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Dec. 16, 2018 | Sunday
Local News
Council offers support for horse-drawn carriage businesses
Protesters continue to appear some weekends on Queen Street.

While the Town of Niagara-on-the-Lake has been unable to put a stop the protests of the horse and carriage businesses in the Old Town, councillors, before walking away from the table for the last time this term of council, publicly expressed support for those businesses.

As one of its final actions for the this term, council passed a resolution outlining the importance of the service to NOTL, as a method of transportation for residents and visitors, and as a traffic-calming measure, slowing traffic on streets and making them safer for pedestrians and drivers. The resolution said the businesses providing this service do so in a positive manner, "and are wonderful stewards for their customers and their livestock."

"We have something special and different here," said Coun. Jim Collard. "I think we should send the message to the Region that we don't want to mess with that."

A group called At War for Animals Niagara (AWFAN) began staging weekend demonstrations against the horse-drawn carriage rides several months ago and plans to continue, protesting against "speciesism," or humans using animals for their own gain. The Town has looked at ways to stop or at least control the protests, but there is little it can do—protestors are protected by the Canadian Charter of Rights.

Collard, writing to one of the protesters, said he explained the businesses use working horses which would likely "cease to exist"  if they weren't working. 

The response he got, he said, was "that's great, horses are continuing to global warming through their excrement, so get rid of them."

Coun. Betty Disero said when she came to NOTL, she saw that part of the charm of the town was the horse-drawn carriages.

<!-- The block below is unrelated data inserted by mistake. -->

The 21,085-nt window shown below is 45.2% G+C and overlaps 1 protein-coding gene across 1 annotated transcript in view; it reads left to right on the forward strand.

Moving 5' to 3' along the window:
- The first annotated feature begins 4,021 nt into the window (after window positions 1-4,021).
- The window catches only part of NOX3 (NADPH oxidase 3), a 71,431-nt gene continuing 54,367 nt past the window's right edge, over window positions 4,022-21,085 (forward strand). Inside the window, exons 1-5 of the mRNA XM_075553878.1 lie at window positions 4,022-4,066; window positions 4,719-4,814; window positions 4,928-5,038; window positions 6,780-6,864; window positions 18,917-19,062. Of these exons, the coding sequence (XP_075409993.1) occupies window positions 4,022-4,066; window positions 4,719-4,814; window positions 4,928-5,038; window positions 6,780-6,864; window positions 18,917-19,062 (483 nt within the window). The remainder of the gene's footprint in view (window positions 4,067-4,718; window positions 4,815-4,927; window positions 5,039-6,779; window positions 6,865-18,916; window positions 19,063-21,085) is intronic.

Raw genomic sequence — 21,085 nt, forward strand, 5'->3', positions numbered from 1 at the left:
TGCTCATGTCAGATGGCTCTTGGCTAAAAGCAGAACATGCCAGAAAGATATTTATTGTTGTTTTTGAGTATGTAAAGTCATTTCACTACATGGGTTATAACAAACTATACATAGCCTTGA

When she stood with the Sentineal family the day after the huge protest earlier this summer, she said, and watched the families with children who took carriage rides, she saw the joy on their faces when they got into the carriage for their trip around town.

"I know many people who specifically, for very special moments in their lives, or as a Christmas gift to a relative or having special friends come to visit, order a carriage to take them to a play or high tea. This part of NOTL is really inviting. It's part of our strength and our brand," she said.

"I was pleased and proud to stand with them and support them. They are part of our heritage. We need to protect them, we need to raise them up and celebrate them. I for one am happy to do it."

Coun. Martin Mazza said the Sentineals need to hear the support from the town. "They're good people. They've been a great family and their staff are family. I think when the protesters showed up there were more anti-protesters than protesters.  It shows what they mean to our community, and our community recognizes that."

Councillors unanimously approved the resolution, which in addition to supporting the businesses, said since the Niagara Region Police Services board licenses the carriages, the Lord Mayor, on behalf of council, would provide a letter to the Region showing its support. 

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